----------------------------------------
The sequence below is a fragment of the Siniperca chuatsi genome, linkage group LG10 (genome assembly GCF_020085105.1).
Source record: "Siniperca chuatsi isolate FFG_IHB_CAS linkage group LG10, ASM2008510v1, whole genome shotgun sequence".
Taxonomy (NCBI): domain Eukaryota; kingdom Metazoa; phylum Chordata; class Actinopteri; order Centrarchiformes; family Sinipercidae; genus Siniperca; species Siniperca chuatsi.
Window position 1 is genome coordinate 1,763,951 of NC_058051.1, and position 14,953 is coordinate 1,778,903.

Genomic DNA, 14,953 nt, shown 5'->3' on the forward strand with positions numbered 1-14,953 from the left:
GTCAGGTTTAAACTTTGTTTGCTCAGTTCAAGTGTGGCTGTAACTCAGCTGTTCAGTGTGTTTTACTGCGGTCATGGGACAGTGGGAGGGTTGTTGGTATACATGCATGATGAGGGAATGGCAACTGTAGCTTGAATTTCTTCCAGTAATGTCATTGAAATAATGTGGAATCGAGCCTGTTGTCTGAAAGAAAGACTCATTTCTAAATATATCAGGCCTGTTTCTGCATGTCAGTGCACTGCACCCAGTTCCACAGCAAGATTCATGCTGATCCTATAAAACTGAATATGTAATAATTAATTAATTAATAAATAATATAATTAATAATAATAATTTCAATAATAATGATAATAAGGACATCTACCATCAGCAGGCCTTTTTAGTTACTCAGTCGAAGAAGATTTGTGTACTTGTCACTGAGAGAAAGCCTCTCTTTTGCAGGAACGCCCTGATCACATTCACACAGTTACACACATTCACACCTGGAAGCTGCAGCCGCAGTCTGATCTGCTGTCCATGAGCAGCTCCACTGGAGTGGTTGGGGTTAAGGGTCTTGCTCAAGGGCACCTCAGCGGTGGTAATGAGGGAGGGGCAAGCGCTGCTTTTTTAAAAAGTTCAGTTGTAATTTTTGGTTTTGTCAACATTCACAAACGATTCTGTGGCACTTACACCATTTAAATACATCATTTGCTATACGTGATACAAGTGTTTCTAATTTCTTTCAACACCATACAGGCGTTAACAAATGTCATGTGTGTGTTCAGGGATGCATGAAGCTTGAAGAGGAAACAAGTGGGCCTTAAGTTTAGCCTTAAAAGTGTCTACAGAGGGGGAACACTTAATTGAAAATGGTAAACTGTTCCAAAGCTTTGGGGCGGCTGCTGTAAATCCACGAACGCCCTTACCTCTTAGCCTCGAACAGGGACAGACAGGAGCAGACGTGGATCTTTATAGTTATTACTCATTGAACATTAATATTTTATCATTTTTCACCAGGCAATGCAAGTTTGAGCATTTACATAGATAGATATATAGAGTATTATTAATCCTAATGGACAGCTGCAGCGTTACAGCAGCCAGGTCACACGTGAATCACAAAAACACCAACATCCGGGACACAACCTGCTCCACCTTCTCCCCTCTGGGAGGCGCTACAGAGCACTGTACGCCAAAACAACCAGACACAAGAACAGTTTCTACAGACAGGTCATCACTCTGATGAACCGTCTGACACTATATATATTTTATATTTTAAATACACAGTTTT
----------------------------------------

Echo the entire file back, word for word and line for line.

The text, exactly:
The sequence below is a fragment of the Siniperca chuatsi genome, linkage group LG10 (genome assembly GCF_020085105.1).
Source record: "Siniperca chuatsi isolate FFG_IHB_CAS linkage group LG10, ASM2008510v1, whole genome shotgun sequence".
Taxonomy (NCBI): domain Eukaryota; kingdom Metazoa; phylum Chordata; class Actinopteri; order Centrarchiformes; family Sinipercidae; genus Siniperca; species Siniperca chuatsi.
Window position 1 is genome coordinate 1,763,951 of NC_058051.1, and position 14,953 is coordinate 1,778,903.

Genomic DNA, 14,953 nt, shown 5'->3' on the forward strand with positions numbered 1-14,953 from the left:
GTCAGGTTTAAACTTTGTTTGCTCAGTTCAAGTGTGGCTGTAACTCAGCTGTTCAGTGTGTTTTACTGCGGTCATGGGACAGTGGGAGGGTTGTTGGTATACATGCATGATGAGGGAATGGCAACTGTAGCTTGAATTTCTTCCAGTAATGTCATTGAAATAATGTGGAATCGAGCCTGTTGTCTGAAAGAAAGACTCATTTCTAAATATATCAGGCCTGTTTCTGCATGTCAGTGCACTGCACCCAGTTCCACAGCAAGATTCATGCTGATCCTATAAAACTGAATATGTAATAATTAATTAATTAATAAATAATATAATTAATAATAATAATTTCAATAATAATGATAATAAGGACATCTACCATCAGCAGGCCTTTTTAGTTACTCAGTCGAAGAAGATTTGTGTACTTGTCACTGAGAGAAAGCCTCTCTTTTGCAGGAACGCCCTGATCACATTCACACAGTTACACACATTCACACCTGGAAGCTGCAGCCGCAGTCTGATCTGCTGTCCATGAGCAGCTCCACTGGAGTGGTTGGGGTTAAGGGTCTTGCTCAAGGGCACCTCAGCGGTGGTAATGAGGGAGGGGCAAGCGCTGCTTTTTTAAAAAGTTCAGTTGTAATTTTTGGTTTTGTCAACATTCACAAACGATTCTGTGGCACTTACACCATTTAAATACATCATTTGCTATACGTGATACAAGTGTTTCTAATTTCTTTCAACACCATACAGGCGTTAACAAATGTCATGTGTGTGTTCAGGGATGCATGAAGCTTGAAGAGGAAACAAGTGGGCCTTAAGTTTAGCCTTAAAAGTGTCTACAGAGGGGGAACACTTAATTGAAAATGGTAAACTGTTCCAAAGCTTTGGGGCGGCTGCTGTAAATCCACGAACGCCCTTACCTCTTAGCCTCGAACAGGGACAGACAGGAGCAGACGTGGATCTTTATAGTTATTACTCATTGAACATTAATATTTTATCATTTTTCACCAGGCAATGCAAGTTTGAGCATTTACATAGATAGATATATAGAGTATTATTAATCCTAATGGACAGCTGCAGCGTTACAGCAGCCAGGTCACACGTGAATCACAAAAACACCAACATCCGGGACACAACCTGCTCCACCTTCTCCCCTCTGGGAGGCGCTACAGAGCACTGTACGCCAAAACAACCAGACACAAGAACAGTTTCTACAGACAGGTCATCACTCTGATGAACCGTCTGACACTATATATATTTTATATTTTAAATACACAGTTTT